Had the Grants accepted the Lincolns’ invitation, Ulysses Grant surely would have been attacked - if not assassinated - alongside the president that night, and the process of Reconstruction would have looked very different. Indeed, Booth himself had believed that Grant would be with Lincoln in the presidential box.
Lincoln May Have Had A Premonition He Would Die
Ward Hill Lamon, one of Lincoln’s friends and colleagues, wrote in a memoir published two decades after the assassination that Lincoln had confided in him about a disturbing dream. On around April 4, 1865, Lamon claimed, Lincoln dreamt that he had walked into a room in the White House, where he saw a body laying on a table. When he asked what had happened, a solider replied, “The president. He was killed by an assassin.”
To make matters even weirder, Lincoln’s bodyguard also insisted that the president had repeatedly dreamed about his own death. Whether or not this actually happened or it was merely a tale concocted to add dramatic effect to Lincoln’s end, these death-premonition stories suggest that survivors saw Lincoln’s end as a bitter, almost prophetic tragedy.
The Assassination Resulted In The First Woman To Be Executed By The US Government
Mary Surratt, a middle-aged Marylander with Southern sympathies, ran a boardinghouse in Washington. Her son, John Surratt, often arranged for his friends, including the actor John Wilkes Booth, to meet at the boardinghouse. Whether or not Surratt knew that her son and Booth were plotting Lincoln’s assassination from her own house remains unclear, but she was quickly arrested in the wake of the assassination. A military tribunal was set up to try the conspirators, and Mary Surratt was included. She was found guilty and hanged on July 7, 1865, along with the other condemned conspirators.
Was she a victim? Was she an active accomplice? Was she a mother whose son betrayed her? Whether or not she was truly guilty or innocent of aiding and abetting the Lincoln assassins, one fact is unimpeachable: she was the first woman to be executed by the United States government.
Mary Todd Lincoln Was Institutionalized After The Assassination
Mary Todd Lincoln was one of the most controversial First Ladies to ever enter the White House. As a Southerner with brothers fighting on the side of the Confederacy, she represented to some all that her husband’s administration was fighting against. Nonetheless, she was a devoted, sharp companion to her husband during the war years. The Lincolns were even holding hands in the theater box the moment John Wilkes Booth shot the president in the head.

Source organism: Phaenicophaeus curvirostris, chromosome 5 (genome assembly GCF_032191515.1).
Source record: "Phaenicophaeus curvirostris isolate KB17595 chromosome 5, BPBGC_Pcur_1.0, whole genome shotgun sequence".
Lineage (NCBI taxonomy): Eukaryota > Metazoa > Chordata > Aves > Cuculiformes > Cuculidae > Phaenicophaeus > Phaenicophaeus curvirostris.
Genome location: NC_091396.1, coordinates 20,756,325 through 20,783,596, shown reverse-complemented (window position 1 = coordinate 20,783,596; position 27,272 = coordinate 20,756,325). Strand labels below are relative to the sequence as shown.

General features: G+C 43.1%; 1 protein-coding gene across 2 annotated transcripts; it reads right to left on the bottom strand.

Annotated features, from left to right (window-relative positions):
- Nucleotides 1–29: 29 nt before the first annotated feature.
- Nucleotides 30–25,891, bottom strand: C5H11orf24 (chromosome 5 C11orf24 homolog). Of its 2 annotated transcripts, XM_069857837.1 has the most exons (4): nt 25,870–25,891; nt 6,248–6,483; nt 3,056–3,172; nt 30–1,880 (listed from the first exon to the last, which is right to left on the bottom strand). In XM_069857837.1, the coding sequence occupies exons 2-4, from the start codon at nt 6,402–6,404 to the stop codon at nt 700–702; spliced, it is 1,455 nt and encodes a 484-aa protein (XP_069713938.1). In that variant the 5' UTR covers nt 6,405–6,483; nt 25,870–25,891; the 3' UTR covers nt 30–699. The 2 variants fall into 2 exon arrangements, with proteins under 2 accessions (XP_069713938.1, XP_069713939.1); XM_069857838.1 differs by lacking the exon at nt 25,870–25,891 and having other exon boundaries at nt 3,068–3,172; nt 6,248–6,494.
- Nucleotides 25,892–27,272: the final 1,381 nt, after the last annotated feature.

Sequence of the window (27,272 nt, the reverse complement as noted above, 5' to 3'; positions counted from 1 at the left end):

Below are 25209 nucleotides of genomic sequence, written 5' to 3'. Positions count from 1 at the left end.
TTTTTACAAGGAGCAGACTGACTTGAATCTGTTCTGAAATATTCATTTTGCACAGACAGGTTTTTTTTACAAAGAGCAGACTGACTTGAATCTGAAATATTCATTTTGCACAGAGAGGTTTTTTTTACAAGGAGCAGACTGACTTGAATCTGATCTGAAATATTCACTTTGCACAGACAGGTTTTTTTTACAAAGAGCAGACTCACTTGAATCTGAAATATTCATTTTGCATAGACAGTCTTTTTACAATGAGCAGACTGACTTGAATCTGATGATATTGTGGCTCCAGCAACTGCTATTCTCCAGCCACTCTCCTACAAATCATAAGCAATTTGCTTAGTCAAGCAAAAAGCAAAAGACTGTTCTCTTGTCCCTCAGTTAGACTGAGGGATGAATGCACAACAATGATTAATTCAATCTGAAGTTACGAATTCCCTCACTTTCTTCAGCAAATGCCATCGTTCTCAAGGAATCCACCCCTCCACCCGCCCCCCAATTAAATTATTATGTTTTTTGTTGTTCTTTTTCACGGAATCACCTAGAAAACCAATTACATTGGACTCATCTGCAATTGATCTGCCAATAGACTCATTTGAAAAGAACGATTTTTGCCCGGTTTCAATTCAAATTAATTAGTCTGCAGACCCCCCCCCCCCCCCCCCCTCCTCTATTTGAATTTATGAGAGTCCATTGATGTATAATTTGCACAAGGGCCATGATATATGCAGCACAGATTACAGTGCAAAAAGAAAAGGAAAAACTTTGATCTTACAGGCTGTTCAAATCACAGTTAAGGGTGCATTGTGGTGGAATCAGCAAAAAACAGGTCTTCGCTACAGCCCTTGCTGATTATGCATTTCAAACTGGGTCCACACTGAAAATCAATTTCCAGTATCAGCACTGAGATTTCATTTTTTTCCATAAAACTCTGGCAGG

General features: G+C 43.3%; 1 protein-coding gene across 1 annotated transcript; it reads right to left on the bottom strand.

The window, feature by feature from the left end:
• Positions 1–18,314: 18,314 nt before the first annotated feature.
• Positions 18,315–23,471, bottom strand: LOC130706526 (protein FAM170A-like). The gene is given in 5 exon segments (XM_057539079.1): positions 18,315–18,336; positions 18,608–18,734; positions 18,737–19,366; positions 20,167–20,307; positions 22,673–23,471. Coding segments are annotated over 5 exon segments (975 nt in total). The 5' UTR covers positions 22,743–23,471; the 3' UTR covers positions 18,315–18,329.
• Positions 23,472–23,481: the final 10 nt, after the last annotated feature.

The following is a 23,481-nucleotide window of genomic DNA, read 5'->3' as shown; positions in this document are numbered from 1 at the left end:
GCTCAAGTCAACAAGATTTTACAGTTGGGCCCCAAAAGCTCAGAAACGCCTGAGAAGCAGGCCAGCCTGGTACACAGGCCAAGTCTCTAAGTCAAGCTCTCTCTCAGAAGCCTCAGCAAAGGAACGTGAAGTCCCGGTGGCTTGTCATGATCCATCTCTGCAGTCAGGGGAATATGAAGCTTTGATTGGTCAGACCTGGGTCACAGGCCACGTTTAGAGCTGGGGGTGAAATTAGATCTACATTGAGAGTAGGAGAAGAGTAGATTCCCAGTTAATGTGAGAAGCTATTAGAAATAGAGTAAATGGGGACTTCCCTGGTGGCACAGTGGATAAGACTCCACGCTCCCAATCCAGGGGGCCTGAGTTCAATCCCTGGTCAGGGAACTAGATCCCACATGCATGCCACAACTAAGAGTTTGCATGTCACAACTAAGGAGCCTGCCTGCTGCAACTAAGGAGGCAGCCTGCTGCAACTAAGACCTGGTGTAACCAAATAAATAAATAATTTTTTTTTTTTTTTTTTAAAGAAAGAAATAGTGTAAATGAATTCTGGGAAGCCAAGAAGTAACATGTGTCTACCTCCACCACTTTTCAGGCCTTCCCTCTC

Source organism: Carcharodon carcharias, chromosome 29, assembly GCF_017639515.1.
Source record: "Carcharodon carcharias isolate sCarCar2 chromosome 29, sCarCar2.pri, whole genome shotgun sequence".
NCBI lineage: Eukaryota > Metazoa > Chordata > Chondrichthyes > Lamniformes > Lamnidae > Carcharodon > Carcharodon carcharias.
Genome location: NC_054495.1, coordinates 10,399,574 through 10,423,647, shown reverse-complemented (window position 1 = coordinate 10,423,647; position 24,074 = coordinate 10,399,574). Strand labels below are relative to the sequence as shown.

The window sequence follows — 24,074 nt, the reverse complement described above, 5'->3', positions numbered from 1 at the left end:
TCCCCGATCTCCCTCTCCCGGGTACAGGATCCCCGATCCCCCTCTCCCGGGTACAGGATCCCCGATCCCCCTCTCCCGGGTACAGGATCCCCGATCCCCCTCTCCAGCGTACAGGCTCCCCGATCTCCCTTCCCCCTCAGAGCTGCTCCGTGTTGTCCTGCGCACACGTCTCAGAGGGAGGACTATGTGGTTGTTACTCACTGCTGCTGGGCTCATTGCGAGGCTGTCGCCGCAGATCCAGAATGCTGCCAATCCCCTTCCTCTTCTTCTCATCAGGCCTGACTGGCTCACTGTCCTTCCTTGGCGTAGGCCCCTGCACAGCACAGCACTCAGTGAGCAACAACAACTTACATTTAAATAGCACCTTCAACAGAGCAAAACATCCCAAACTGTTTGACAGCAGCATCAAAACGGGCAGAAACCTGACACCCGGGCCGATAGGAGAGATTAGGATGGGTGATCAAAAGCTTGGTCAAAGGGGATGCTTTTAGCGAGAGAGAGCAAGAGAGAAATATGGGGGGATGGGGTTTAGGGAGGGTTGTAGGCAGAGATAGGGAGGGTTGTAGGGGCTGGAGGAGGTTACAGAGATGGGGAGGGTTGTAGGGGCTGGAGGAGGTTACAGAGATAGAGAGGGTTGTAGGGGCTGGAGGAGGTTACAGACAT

After her husband’s death, Mary Todd Lincoln went into deep mourning. This was a woman, after all, who had already buried one of her own children - and would bury another only a few years later. In the late 1860s and 1870s, she suffered from a variety of physical, emotional, and mental ailments, and some even accused her of eccentric behavior. She became paranoid, restless, and lived in constant state of anxiety.
It got to the point where her own son, Robert Lincoln, led an effort to have her legally committed to the Bellevue Place institution outside Chicago in 1875. She campaigned her way out of Bellevue in a matter of months and spent the remainder of her days traveling around Europe and America.
There Was A Huge Manhunt For John Wilkes Booth
After the assassination, Booth quickly fled Ford’s Theatre, winding his way through and out of Washington, DC. A multi-day manhunt for Booth began immediately. On April 26, 1865, Booth was finally cornered in a barn at a farm in Virginia. Booth refused to surrender to Union troops, and they burned the barn to the ground.
John Wilkes Booth Broke His Leg While Fleeing The Scene
After firing a bullet into Lincoln’s head and stabbing Henry Rathbone, Booth leapt to the stage of Ford’s Theatre and shouted something at the crowd - it may or may not have been the Latin phrase “Sic semper tyrannus” - before fleeing the theater. In the process of jumping down to the stage, Booth fractured his ankle, causing him some difficulty in moving around.
Booth and an accomplice continued to the plantation of Samuel Mudd, a doctor in Maryland. Mudd’s Confederate sympathies ran deep, and after setting Booth’s broken bone in a splint and sending him on his way, he did not report the assassin to authorities. For this reason, Mudd was arrested and imprisoned until 1869.